The second option is to have a structured settlement. On this option, the defendant typically makes an initial lump payment, then agrees to make monthly payments for an agreed period of time. For example, the defendant might agree to make a $10,000 payment, then $1,200 per month for 30 months. This second option is often used where the defendant simply doesn't have enough case on hand to make a large lump payment.
But sometimes settlement negotiations don't work. Sometimes this is because the defendant responds based on emotion rather than sound judgment. Sometimes the defendant gets bad legal advice and thinks he will successfully defend the lawsuit. In either case, we have no problem going to court if that's what the defendant wants to do.
I-864 enforcement lawsuits may be brought in either state or federal court. They can be brought in state court because, at the end of the day, the I-864 is just a contract. State courts hear contract disputes all the time, so there's nothing to prevent them from hearing an I-864 enforcement case.
These cases can also be brought in federal court. The Immigration and Nationality Act gives federal courts the ability to hear I-864 enforcement matters.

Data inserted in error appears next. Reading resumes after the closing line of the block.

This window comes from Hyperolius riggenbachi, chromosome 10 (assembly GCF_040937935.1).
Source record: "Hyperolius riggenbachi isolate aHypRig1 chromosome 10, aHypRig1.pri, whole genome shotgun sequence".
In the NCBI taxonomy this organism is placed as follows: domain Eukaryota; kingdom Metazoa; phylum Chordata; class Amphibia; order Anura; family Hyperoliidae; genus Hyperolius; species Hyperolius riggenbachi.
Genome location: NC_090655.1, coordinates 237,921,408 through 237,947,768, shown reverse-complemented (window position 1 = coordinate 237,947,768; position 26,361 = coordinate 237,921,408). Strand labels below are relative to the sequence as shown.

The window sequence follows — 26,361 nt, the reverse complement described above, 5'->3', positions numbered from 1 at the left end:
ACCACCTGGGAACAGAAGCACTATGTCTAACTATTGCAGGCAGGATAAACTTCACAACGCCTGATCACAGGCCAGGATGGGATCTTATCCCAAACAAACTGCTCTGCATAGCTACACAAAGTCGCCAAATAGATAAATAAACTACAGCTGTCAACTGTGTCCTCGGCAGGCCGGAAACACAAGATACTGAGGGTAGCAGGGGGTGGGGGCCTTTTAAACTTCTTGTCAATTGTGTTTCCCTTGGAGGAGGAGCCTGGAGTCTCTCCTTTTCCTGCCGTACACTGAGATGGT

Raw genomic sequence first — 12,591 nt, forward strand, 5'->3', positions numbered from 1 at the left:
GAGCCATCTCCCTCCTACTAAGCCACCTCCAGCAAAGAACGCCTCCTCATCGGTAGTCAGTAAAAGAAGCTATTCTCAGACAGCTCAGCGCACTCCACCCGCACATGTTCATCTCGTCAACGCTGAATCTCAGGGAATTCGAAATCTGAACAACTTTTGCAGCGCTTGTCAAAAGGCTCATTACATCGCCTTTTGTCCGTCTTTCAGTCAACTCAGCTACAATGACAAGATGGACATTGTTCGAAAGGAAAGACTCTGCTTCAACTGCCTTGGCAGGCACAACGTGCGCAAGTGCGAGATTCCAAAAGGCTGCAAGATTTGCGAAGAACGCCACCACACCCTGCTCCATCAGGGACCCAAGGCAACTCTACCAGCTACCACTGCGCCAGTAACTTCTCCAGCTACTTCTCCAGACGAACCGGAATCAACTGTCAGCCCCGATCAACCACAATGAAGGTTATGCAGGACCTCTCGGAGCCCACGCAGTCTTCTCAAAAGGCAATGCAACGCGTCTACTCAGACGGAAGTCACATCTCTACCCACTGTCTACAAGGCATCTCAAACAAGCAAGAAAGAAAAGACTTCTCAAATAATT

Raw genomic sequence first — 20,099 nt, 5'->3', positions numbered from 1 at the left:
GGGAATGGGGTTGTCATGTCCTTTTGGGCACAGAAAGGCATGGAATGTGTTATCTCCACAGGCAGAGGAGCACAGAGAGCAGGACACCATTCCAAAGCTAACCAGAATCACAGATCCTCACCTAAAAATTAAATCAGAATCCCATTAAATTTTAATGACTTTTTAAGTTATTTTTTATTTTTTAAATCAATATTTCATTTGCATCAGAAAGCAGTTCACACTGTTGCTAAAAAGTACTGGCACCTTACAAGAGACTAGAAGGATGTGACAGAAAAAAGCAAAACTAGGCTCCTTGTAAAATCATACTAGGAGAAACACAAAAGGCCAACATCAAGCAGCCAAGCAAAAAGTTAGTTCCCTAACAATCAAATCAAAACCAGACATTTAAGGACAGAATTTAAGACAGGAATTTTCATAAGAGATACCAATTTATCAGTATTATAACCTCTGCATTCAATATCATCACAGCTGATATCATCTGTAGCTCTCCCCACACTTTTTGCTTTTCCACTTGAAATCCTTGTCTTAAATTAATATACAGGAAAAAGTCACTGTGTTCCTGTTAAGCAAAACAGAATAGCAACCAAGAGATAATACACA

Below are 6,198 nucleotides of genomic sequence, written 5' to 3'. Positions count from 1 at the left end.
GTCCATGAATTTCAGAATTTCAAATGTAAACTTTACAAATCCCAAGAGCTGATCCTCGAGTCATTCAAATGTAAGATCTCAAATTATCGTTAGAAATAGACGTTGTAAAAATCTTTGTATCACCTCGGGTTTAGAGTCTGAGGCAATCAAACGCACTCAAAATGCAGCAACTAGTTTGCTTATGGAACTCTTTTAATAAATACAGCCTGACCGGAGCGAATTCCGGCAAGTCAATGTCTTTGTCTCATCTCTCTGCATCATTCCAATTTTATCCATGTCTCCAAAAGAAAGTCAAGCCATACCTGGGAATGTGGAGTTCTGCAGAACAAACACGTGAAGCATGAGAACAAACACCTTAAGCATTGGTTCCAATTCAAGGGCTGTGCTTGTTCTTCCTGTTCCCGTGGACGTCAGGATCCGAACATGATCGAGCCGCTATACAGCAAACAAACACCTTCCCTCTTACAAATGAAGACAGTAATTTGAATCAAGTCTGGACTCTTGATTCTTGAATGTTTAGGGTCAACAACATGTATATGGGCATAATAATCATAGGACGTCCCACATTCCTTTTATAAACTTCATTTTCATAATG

The choice between the two courts is a strategic one. For example, in a given state the federal court docket may move faster than the state court. Or it could be the other way around. Or our local co-counsel may have a preference for one venue over the other.
If litigation is required the case may take many months to complete. Some cases may be won relatively early on with a Motion for Judgment on the Pleadings or Motion for Summary Judgment. But other cases will require discovery - the form process where the parties exchange information about the case. I-864 enforcement cases rarely go to trial, however, as the facts are generally not in dispute.
A case that is fully fought out in court can take a year or longer to complete. And even after that time, the defendant could appeal the decision.
The I-864 contract says very clearly that the defendant is responsibly for legal fees. When a I-864 beneficiary wins her case in court, the judge should make a fee award against the defendant. Such fees will easily exceed $50,000, making it a terrible decision for a defendant to force us to litigate.
If a lawsuit is required and results in a judgment, the final step is to collect that judgment from the defendant. In some situations the defendant will agree to pay the judgment. In other cases, collections law must be used. These steps could include garnishing the defendant's wages, garnishing his bank account, or placing a lien on his property. The time needed for full collection of a judgment depends on the defendant's financial situation and the size of the judgment.
I-864 beneficiaries have valuable financial rights under that contract. And the law gives these clients powerful legal tools to enforce those rights. If you are a lawful permanent resident and believe you may have rights, please contact us to learn more.